Optimization Of Expression Conditions Of The Acetylesterase CE16 From Hypocrea Jecorina Encoded By A Synthetic Gene And Expressed In Escherichia coli Cells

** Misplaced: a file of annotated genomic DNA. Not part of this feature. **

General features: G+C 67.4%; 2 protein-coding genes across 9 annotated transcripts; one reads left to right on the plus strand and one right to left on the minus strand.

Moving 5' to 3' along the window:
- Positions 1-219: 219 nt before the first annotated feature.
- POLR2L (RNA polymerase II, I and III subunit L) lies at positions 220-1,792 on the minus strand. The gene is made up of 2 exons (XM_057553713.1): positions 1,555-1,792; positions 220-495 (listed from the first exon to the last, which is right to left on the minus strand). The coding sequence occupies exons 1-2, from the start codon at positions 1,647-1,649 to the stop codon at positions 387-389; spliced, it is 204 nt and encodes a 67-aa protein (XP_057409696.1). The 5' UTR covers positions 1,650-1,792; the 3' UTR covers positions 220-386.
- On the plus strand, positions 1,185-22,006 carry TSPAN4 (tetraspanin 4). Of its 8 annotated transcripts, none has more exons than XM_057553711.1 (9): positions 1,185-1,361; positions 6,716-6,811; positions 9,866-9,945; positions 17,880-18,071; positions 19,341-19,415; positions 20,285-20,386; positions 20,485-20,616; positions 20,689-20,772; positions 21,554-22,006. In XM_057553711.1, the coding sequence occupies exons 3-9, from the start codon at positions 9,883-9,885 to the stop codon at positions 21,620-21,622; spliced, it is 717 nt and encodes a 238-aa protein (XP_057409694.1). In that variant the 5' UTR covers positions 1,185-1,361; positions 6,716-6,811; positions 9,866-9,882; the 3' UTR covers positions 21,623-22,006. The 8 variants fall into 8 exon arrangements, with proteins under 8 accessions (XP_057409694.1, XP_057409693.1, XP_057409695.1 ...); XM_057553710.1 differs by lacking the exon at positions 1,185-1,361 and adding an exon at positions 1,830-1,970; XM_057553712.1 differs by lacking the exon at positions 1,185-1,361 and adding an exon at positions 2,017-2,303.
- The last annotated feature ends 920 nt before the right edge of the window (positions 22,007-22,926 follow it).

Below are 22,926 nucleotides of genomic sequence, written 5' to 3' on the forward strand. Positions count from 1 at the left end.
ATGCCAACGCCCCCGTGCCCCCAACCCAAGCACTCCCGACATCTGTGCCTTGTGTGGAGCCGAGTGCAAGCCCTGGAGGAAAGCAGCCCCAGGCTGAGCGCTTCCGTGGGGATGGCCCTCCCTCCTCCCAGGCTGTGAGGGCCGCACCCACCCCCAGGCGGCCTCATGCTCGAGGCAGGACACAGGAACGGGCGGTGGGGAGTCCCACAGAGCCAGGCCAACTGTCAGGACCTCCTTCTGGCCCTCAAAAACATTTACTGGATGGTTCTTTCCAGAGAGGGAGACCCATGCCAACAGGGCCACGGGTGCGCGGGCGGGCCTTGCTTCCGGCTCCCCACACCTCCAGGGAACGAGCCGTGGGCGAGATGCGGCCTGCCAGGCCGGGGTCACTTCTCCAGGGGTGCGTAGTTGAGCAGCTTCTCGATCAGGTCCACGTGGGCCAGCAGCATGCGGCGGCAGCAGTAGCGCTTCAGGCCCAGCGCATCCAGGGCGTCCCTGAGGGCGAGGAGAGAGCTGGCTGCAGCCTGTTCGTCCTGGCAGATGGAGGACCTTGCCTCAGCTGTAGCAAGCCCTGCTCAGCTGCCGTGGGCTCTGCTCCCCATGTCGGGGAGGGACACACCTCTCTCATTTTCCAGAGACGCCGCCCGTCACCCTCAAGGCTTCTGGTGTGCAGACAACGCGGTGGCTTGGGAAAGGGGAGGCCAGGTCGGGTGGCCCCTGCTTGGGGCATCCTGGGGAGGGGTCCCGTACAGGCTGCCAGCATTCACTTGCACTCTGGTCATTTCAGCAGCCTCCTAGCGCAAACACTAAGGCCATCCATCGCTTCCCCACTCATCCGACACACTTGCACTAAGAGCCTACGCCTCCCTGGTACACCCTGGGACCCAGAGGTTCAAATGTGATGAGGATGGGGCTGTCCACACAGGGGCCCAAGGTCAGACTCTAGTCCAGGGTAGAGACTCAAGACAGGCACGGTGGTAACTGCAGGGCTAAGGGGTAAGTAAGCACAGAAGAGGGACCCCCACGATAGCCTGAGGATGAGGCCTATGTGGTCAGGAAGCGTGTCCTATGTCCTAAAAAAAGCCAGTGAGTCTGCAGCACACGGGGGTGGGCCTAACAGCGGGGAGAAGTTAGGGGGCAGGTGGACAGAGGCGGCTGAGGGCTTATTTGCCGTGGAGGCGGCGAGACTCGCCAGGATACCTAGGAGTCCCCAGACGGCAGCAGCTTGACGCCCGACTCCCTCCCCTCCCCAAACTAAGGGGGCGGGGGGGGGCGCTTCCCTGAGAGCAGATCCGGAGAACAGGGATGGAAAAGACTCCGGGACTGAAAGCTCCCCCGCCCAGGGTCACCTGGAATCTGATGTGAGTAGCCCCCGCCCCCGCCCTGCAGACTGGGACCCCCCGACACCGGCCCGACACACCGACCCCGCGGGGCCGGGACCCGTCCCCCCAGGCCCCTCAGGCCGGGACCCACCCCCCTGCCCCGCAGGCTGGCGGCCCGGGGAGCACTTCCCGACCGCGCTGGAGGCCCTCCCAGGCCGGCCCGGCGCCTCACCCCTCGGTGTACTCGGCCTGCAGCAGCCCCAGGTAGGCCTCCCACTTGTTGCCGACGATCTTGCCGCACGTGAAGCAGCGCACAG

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Acetylesterase CE16 was identified as a part of the enzymatic cocktail secreted by fungus Hypocrea jecorina (anamorph: Trichoderma reesei) during its growth on cellulose. Later it was classified as the first member of a newly organized carbohydrate esterase family CE16. Further studies showed that acetylesterase is crucial for complete deacetylation of naturally acetylated xylans enabling their saccharification by xylanases. To study the relationship between structure and function of acetylesterase, highly purified recombinant enzyme produced by Trichoderma reesei Rut C-30 was prepared. The enzyme was composed of 348 amino acid residues from which the 1 - 19 formed a secretion signal peptide. Determined molecular mass of purified recombinant acetylesterase (Aes1) was 45 kDa which was more than molecular mass calculated from amino acid sequence. As it has been proved later, the difference was caused by the enzyme glycosylation. Glycosylation of proteins increases their stability, but it can also be a source of heterogeneity, which might be a problem during crystallization. To make the future X-ray study of the enzyme easier, recombinant non-glycosylated enzyme needed to be prepared. For these purposes, a synthetic gene optimized for protein expression in Escherichia coli was designed and synthetized. The first nonglycosylated acetylesterase obtained by the expression of its synthetic gene in E. coli cells was mostly insoluble or aggregated. Conditions of cell cultivation, induction of gene expression and cells disruption were necessary to optimize. Presently, after optimization of all mentioned steps, the non-glycosylated recombinant CE16 acetylesterase was prepared in the soluble and active form, ready for further downstream procedures, involving protein purification and crystallization.

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